Ok, well, not exactly. At one point, the tide was coming in and there were whitecaps. Turns out that tying the boat to the bouy wasn't going to be that easy. Then, there was this little matter of getting everyone into the dinghy. That is a rowboat, come to find out. Four big guys in a little boat, is quite an interesting feat. I'm not sure they actually did this, though. Apparently, they decided swimming back to the shore in 48 degree water made more sense. Shrinkage be damned! Fearing for the fate of the "Lawrence's Deadliest Catch" crew, I don't truly know all of the gory details surrounding this last foray and I don't think that I want to know. They all returned safely, with very low body temperatures. After some showers, hot chocolate with a dash of Bailey's, they seemed somewhat recovered.

Soon, it was time to haul the catch up the 7000 stairs from the beach to the house. There aren't really 7000 stairs, but there are a bunch. The crab get lined up, whacked and thrown in the boiling water. They are screaming and flipping the crab bird at us through the entire process. I am making this part up, of course, they can't flip the bird. Ok, ok, no one call PETA on me. For the record, I didn't hear any screaming.

Actually eating the "cockroach of the sea" isn't an easy task. There are many tools involved. I saw nutcrackers, small little crab forks, and sometimes kitchen shears. My nephew, just uses his teeth! Removing all of the meat can be time consuming and messy. It is worth it, though. There is nothing better than dipping freshly caught crab in hot butter. A new Coach bag is pretty close, though. Anyway, at Thanksgiving, my nephew cracked me a fine pile of crab and I didn't even have to slip him $20. Thanks, Michael!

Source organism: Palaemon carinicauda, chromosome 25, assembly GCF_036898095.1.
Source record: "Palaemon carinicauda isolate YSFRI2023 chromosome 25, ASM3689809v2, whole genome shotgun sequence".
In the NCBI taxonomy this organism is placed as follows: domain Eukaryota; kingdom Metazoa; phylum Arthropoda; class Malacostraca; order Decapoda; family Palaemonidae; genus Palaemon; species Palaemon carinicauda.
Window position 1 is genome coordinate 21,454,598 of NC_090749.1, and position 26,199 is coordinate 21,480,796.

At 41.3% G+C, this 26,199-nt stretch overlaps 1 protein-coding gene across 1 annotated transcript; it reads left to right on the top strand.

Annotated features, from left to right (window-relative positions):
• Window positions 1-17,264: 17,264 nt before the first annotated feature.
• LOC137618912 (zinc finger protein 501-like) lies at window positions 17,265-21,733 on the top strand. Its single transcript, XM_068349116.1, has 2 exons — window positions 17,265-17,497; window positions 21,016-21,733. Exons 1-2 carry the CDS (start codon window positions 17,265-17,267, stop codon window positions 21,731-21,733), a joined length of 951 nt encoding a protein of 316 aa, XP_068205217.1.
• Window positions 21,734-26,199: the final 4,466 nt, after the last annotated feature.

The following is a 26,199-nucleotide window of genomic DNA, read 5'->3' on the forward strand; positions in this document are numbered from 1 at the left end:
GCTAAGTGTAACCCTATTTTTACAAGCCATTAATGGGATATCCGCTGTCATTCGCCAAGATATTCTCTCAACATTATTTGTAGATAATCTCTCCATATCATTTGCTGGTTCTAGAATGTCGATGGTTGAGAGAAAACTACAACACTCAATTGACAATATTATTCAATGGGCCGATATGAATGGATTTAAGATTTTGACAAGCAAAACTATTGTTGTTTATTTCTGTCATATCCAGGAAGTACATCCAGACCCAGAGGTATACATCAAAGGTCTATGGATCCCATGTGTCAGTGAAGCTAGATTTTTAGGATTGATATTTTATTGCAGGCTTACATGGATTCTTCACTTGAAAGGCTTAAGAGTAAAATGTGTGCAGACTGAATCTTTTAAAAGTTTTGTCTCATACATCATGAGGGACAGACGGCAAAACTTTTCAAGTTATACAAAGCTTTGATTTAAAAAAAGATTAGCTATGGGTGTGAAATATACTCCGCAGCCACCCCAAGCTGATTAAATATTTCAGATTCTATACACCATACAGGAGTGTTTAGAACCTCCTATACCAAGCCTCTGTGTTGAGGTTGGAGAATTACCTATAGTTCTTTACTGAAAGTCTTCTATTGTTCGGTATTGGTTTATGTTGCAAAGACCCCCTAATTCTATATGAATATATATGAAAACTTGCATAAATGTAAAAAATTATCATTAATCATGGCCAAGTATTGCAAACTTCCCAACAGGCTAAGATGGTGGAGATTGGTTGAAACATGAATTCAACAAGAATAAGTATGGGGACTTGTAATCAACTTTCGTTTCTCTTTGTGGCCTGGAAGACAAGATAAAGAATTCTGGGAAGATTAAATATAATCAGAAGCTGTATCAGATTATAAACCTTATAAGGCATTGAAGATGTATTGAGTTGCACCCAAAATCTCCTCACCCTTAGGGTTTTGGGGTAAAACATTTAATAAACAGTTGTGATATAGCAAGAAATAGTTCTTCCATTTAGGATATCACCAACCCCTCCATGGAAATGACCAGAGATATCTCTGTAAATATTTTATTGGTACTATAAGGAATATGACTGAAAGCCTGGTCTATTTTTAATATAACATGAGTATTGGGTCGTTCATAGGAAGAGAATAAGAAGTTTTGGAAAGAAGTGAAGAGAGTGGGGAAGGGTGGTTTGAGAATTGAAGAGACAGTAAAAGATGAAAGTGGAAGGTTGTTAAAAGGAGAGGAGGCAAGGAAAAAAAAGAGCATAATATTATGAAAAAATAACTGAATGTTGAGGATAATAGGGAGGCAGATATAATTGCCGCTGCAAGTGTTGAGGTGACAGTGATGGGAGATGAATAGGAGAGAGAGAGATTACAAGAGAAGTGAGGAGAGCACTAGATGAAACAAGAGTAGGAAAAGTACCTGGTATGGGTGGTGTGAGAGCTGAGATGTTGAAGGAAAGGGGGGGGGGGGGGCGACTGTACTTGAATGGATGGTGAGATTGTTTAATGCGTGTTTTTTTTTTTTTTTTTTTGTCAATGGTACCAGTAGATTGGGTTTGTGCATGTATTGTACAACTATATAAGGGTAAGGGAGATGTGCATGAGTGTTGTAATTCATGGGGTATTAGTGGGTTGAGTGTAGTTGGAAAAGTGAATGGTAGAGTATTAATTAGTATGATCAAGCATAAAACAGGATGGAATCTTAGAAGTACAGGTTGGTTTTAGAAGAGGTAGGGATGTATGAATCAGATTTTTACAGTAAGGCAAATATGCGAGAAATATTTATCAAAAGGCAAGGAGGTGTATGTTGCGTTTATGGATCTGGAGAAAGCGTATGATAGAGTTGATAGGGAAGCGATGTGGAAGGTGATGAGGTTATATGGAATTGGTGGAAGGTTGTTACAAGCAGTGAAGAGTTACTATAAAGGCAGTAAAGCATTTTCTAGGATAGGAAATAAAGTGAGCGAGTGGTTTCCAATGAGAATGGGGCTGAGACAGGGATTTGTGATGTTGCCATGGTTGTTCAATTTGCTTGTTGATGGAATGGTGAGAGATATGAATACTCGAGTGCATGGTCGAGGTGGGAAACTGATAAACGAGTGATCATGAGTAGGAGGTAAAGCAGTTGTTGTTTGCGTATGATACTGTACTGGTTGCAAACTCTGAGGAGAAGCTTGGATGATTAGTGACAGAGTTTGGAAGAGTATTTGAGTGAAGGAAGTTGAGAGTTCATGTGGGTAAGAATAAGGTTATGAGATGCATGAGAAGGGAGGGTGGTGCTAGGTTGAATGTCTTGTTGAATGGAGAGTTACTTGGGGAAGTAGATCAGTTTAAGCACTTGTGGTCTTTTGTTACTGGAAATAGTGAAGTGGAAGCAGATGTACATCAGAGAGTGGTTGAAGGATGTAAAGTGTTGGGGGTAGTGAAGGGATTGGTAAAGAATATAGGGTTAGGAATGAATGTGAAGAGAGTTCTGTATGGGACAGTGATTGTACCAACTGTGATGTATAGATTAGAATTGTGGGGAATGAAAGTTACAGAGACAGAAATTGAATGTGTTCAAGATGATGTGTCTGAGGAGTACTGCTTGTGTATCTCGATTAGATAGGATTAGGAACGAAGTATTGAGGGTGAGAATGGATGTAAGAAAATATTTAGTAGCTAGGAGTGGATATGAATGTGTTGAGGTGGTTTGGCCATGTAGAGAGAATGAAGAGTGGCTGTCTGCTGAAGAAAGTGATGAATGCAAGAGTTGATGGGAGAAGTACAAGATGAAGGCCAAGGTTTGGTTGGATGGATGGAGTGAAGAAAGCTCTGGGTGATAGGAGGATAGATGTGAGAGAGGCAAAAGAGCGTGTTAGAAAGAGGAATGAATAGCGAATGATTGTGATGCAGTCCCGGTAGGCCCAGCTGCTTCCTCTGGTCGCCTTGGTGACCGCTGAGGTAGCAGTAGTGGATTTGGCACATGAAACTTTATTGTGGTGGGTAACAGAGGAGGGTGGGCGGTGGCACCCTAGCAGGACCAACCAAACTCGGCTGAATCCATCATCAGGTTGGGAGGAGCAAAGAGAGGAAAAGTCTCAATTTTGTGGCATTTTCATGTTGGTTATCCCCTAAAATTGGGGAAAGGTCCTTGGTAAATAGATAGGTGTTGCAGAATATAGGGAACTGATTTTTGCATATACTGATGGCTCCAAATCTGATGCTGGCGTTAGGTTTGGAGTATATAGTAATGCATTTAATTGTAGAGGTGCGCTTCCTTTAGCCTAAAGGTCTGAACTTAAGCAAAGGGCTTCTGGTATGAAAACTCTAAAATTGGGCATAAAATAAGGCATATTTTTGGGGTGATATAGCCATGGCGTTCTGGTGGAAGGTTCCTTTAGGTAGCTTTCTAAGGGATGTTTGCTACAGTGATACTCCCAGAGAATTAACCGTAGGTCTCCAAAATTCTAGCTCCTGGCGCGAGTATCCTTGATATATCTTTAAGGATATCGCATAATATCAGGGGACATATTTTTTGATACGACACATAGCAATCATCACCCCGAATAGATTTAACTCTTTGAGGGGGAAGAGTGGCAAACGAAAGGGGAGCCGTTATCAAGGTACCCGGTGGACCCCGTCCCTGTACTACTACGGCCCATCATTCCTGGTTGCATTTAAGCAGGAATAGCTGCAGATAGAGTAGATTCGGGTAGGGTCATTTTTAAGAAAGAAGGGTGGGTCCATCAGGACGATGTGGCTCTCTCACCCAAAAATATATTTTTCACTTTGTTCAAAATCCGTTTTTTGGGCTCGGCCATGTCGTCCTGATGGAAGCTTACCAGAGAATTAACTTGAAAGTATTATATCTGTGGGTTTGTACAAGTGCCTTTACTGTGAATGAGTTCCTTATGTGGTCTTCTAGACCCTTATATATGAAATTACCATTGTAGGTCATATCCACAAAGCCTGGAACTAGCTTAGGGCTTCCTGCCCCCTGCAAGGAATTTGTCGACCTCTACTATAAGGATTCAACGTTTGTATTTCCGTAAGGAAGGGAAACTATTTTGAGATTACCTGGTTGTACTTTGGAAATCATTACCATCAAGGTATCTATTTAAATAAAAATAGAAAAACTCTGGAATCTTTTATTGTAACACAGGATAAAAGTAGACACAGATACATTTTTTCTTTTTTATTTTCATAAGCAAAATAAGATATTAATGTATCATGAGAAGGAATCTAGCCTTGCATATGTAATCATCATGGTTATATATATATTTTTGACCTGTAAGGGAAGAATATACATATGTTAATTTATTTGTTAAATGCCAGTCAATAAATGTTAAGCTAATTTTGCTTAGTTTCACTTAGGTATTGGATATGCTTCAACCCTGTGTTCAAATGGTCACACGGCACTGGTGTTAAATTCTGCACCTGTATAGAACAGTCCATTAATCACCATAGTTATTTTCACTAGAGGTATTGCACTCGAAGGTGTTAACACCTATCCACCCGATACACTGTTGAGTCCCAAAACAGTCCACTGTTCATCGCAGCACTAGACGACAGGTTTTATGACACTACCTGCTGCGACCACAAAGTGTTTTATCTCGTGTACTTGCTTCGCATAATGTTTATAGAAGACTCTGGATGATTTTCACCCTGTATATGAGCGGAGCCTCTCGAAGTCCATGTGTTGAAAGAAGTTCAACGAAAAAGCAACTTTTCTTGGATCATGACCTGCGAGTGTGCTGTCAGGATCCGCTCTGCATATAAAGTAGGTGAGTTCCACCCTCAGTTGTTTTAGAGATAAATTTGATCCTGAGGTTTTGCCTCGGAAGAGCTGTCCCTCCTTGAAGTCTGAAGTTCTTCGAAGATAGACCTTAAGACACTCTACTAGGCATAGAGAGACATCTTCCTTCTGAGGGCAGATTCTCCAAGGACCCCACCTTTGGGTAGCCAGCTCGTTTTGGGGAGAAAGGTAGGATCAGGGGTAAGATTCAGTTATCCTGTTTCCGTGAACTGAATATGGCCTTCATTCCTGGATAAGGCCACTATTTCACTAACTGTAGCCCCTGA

All in all the crabbing went well. There were the usual scrapes, attacks from rabid barnacles and a lost oar, but no one was seriously injured. No trip to Seattle would be complete without a crabbing adventure. Maybe with practice, they will get better, but what is an adventure without a little blood, sweat and tears?

1 comment:

Aaron Lenentine said...

Or Sea Swine... basically, you can attach any combination of words that ends up leaving you with the mental image of bottom feeding filth eaters. Those things are nasty!!

I saw a portion of the Discovery Channel's Blue Planet where some whale had diead and sunk to the bottom. It was a feast from the heavens for those nasty little creatures!

I always knew that's what they ate and have eaten crab only because my dad is a magician with the stuff, but after seeing them dine on the crap that every one else in the sea just dodged as it plunged to the bottom...?! Seriously. Yuck.

As for the weathered sea captains, those two are the next rising stars of The Deadliest Catch! It’s like watching a monkey try to mate with a football: painful; hilarious; and ultimately leaves you with a feeling of guilt for having witnessed such a thing and not been able to assist in some manner.